“Abu Dhabi is likely to be an emotional weekend for everyone at Bridgestone Motorsport as this will be our final race” said Hiroshi Yasukawa, Director of Bridgestone Motorsport.
“I have been involved in Bridgestone’s motorsport operations since our very first limited entry in the 1976 and 1977 Japanese Grands Prix and pushed hard for our full time entry which finally came in 1997.
“In this time Bridgestone has grown enormously as a company, with Formula 1 showcasing our company’s strength and qualities on a world stage to an enormous audience.
“I have attended well over 200 races myself and have made so many good relationships with the participants in this wonderful sport. Next year will be very different for me and for all of my Bridgestone Motorsport colleagues.”
Bridgestone joined at the Australian Grand Prix of 1997, producing tyres for Prost, Lola, Stewart and Minardi.
“We entered the sport in 1997 against a very experienced competitor in Goodyear, who had contested so many races before, yet we were able to be competitive in our first season, even when most of the front-running teams were running on our rival’s products.” Hirohide Hamashima, head of tyre development said,
“We scored points in our first race and the first Bridgestone podium came in our second race. We even came very close to a win with Damon Hill in the Arrows Yamaha at Hungary so this was a very good debut for us.”
At the end of the season, Goodyear walked away from F1 and Bridgestone became the sole tyre supplier. They would remain in this position until 2001, when Michelin came into the sport.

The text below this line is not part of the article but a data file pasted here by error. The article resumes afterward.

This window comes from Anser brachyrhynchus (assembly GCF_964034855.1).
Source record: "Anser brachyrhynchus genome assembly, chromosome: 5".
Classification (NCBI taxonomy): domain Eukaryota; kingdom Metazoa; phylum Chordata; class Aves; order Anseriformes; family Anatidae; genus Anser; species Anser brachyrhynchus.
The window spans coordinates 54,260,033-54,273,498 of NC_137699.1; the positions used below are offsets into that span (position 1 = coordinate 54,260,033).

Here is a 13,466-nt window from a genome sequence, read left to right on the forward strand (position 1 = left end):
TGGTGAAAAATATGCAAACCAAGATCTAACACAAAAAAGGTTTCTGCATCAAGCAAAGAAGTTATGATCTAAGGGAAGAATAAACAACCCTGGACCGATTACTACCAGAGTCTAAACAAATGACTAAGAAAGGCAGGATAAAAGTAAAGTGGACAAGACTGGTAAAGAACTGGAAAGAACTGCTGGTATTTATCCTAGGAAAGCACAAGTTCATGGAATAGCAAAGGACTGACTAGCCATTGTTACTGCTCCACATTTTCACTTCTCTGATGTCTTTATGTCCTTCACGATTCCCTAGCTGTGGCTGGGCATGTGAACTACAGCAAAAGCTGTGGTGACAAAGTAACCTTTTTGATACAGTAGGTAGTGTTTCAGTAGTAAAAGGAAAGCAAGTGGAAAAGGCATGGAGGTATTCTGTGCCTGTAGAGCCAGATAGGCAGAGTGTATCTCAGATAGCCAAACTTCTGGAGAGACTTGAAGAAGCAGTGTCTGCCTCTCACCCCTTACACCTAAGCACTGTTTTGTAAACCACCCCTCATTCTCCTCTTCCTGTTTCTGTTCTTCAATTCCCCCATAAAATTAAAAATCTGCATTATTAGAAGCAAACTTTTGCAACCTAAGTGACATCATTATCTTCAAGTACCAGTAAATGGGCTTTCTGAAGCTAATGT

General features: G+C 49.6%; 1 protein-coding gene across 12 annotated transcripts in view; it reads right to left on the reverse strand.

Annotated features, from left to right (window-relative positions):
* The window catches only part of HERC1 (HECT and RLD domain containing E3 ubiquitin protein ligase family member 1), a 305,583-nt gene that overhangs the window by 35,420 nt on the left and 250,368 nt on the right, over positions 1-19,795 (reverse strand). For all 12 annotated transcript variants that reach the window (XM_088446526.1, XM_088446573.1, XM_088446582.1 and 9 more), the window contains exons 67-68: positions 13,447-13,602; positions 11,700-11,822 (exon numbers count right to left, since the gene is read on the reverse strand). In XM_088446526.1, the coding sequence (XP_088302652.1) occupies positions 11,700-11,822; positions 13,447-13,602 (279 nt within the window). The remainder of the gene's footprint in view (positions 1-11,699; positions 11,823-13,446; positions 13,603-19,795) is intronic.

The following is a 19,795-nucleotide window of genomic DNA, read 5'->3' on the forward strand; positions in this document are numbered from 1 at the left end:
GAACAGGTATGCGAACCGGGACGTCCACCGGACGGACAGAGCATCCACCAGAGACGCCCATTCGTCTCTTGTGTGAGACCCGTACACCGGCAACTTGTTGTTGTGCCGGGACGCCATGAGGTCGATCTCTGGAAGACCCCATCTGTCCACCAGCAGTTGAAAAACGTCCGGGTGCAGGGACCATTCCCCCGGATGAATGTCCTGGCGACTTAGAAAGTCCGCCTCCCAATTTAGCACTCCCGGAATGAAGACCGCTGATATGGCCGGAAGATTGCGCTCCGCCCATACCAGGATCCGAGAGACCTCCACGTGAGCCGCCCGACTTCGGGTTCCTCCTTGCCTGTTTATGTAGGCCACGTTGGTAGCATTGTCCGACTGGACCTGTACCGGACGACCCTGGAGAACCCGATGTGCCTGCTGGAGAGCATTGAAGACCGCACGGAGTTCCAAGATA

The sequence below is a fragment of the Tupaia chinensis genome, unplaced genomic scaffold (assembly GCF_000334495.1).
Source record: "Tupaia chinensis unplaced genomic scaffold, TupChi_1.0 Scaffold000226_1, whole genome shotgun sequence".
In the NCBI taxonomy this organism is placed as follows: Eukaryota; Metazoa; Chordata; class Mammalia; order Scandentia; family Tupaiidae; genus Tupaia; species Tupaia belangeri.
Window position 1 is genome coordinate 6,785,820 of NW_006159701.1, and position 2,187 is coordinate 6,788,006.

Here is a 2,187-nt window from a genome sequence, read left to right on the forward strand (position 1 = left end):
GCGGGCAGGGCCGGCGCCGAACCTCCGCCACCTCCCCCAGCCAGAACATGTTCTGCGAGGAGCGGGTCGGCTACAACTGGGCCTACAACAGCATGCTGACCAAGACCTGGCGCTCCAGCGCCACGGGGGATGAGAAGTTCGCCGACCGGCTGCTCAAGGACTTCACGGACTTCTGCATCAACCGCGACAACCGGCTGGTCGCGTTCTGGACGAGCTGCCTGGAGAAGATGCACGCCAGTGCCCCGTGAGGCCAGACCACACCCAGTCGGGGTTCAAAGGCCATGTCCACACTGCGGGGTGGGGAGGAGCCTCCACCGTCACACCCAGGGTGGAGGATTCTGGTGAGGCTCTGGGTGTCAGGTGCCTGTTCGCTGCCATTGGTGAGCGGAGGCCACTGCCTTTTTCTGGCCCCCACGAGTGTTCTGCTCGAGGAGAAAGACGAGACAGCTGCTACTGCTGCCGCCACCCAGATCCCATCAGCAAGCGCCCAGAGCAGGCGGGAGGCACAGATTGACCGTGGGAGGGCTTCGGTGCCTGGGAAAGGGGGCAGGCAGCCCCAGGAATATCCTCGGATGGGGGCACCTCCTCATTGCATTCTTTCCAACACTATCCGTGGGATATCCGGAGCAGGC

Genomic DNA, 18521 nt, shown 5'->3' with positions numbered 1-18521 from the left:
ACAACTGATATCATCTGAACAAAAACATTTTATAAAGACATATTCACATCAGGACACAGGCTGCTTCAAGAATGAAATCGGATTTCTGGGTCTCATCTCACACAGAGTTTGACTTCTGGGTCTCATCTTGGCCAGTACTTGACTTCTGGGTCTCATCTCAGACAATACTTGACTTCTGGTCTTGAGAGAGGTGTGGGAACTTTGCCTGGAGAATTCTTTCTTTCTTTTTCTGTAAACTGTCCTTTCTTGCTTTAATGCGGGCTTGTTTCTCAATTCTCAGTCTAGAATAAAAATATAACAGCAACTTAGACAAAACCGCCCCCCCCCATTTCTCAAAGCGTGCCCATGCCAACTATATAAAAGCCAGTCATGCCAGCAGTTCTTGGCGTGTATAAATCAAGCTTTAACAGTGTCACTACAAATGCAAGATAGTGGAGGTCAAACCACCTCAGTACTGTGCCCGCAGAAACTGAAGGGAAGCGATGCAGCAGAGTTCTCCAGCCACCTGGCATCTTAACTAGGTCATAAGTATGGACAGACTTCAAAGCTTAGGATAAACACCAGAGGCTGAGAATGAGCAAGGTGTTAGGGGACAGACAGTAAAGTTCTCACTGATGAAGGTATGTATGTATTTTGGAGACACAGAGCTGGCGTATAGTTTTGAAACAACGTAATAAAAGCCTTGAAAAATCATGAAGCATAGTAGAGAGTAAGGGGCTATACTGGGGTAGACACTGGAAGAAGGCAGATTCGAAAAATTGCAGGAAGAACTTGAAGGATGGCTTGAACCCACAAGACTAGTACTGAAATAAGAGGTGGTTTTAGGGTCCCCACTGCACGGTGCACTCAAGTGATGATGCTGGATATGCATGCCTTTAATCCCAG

“From 2001 to 2006 we battled hard with Michelin,” continued Hamashima.“Our engineers in Japan and at the track were dedicated to winning and we learnt so many things in this period.”
Many top teams left the supply of Bridgestone for Michelin who had percieved to have created better tyres. Ferrari stuck with the Japanese manufacturer and delivered drivers and constructors titles between 2000 and 2004 with Michael Schumacher at the wheel. In 2005 and 2006 however Fernando Alonso, Michelin and Renault would be the success story.
The tyre war saw increasing budgets and controversy. At the 2005 United States Grand Prix the tyre war came to a head. The cars on Michelin tyres all completed the parade lap of the race and returned to the garages leaving just 6 cars on the starting grid for the race. Nothing like this had been seen before, or thankfully since. Fans were outraged, Bernie Ecclestone too was fuming. The reason behind it was the Michelin tyre sidewalls were alleged to be not strong enough to cope with the banking at the Indianapolis circuit, so in order to keep within safety regulations they pulled out of the race.
At the end of 2006, Michelin walked away from F1 and Bridgestone once again became the sole tyre supplier. It was at this time, the soft/hard compound tyre rules came in and the white stripe was added to the grooved tyres to show which driver was on which compound. The move, designed to spark greater creativity in pit stop strategy and spice up the spectacle with fans remains with us today. At the 2008 Japanese Grand Prix, green stripes were added to the tyres in order to make greater awareness that Bridgestone were being a “green” and “carbon friendly” company.
For 2009, the big news was that grooved tyres were gone and slick tyres were returning. A big hit with the fans, the soft and hard tyre compounds have provided two seasons of classic racing and championships.
Pirelli are set to take over from the start of next season, so its farewell and thanks to the Bridgestone Tyre Company for all the time, money and effort they put into creating such a vital part of our sport.
Thanks, and goodbye Bridgestone!
Fernando Alonso has said he is looking for the “perfect” weekend in Abu Dhabi, to try and win the World Championship without the need for careful calculations.